S(n) = n^n + 1

Can the number S(n) = n^n+1 be prime? It is easy to show that a necessary condition is that n is of the form n=2^(2^k). The number S(n) therefore becomes a Fermat number F(m)=2^(2^m)+1 where m=k+2^k (Sloane's A006127).

Here is the status of such numbers. It seems extremely unlikely that any more of the numbers S(n) would be prime.

kmnstatus of S(n)
012prime, 2^2 + 1 = 5
134prime, 4^4 + 1 = 257
2616composite, 16^16 + 1 has factor 1071*2^8 + 1
311256composite, 256^256 + 1 has factor 39*2^13 + 1
42065536composite, but no factor known
537composite, S(n) has factor 1275438465*2^39 + 1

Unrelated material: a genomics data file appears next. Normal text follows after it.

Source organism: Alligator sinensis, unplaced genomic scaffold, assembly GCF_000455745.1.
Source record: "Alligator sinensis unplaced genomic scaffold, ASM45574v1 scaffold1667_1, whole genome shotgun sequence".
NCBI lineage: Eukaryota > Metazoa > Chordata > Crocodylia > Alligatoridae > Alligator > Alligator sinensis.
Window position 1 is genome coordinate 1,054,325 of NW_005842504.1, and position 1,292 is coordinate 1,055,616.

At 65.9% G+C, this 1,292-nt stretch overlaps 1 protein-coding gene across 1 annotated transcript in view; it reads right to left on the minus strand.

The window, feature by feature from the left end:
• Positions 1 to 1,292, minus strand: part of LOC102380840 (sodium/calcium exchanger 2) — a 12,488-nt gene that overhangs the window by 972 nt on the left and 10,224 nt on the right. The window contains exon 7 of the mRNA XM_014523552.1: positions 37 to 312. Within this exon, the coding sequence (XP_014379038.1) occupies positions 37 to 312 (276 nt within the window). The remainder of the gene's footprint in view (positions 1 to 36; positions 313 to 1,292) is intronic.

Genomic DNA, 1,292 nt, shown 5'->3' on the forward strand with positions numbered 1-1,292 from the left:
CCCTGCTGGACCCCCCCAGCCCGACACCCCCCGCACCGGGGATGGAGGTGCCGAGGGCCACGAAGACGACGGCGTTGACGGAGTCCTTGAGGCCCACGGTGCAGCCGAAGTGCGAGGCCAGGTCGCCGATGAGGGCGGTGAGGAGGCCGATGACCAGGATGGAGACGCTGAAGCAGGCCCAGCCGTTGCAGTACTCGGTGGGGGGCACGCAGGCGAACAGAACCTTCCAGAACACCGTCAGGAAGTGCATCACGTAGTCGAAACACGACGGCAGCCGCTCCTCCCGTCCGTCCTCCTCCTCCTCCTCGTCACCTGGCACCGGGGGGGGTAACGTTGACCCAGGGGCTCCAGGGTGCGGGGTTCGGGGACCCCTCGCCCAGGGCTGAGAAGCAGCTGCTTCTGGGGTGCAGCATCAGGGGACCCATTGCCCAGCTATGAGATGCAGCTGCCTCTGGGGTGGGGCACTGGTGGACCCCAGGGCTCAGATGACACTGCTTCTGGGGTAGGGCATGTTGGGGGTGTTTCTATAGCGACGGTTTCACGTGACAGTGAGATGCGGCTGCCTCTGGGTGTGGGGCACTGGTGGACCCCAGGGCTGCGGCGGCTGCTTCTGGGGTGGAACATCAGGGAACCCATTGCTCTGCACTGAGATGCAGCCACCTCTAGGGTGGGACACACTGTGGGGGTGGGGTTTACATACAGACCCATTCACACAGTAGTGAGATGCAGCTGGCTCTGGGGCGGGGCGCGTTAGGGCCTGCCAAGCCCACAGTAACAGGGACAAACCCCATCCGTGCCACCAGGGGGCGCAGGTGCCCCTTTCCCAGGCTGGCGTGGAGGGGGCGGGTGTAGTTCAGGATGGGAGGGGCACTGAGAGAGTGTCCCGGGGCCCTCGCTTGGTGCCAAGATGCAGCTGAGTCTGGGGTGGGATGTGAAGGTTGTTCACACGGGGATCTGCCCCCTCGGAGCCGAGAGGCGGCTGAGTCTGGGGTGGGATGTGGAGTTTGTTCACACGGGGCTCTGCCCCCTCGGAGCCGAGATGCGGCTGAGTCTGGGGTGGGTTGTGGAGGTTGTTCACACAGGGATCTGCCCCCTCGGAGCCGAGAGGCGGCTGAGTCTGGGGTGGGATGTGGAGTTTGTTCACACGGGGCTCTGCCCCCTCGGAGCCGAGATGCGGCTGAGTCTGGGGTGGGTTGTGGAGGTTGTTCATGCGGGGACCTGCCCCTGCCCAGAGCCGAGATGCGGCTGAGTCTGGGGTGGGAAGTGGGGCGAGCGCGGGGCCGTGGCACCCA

670status unknown
7135status unknown
8264status unknown
9521status unknown
101034status unknown
112059composite, S(n) has factor 591909*2^2063 + 1
124108status unknown
138205status unknown
1416398status unknown
1532783status unknown
1665552status unknown
17131089status unknown
18262162status unknown
19524307status unknown
201048596status unknown
212097173status unknown
224194326status unknown
238388631status unknown
2416777240status unknown
2533554457status unknown
2667108890status unknown

Links: Weisstein, Keller.